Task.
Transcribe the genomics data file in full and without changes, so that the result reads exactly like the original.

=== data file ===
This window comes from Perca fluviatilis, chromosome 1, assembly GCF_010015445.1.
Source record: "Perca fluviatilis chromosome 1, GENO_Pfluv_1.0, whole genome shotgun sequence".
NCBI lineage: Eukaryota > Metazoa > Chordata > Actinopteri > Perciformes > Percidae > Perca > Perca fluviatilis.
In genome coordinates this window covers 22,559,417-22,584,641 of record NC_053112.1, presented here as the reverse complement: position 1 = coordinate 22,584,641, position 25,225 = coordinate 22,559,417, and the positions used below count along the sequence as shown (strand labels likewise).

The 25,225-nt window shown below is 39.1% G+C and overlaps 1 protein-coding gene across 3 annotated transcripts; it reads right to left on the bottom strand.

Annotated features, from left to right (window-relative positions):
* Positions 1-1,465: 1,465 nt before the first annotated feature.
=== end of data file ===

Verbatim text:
This window comes from Perca fluviatilis, chromosome 1, assembly GCF_010015445.1.
Source record: "Perca fluviatilis chromosome 1, GENO_Pfluv_1.0, whole genome shotgun sequence".
NCBI lineage: Eukaryota > Metazoa > Chordata > Actinopteri > Perciformes > Percidae > Perca > Perca fluviatilis.
In genome coordinates this window covers 22,559,417-22,584,641 of record NC_053112.1, presented here as the reverse complement: position 1 = coordinate 22,584,641, position 25,225 = coordinate 22,559,417, and the positions used below count along the sequence as shown (strand labels likewise).

The 25,225-nt window shown below is 39.1% G+C and overlaps 1 protein-coding gene across 3 annotated transcripts; it reads right to left on the bottom strand.

Annotated features, from left to right (window-relative positions):
* Positions 1-1,465: 1,465 nt before the first annotated feature.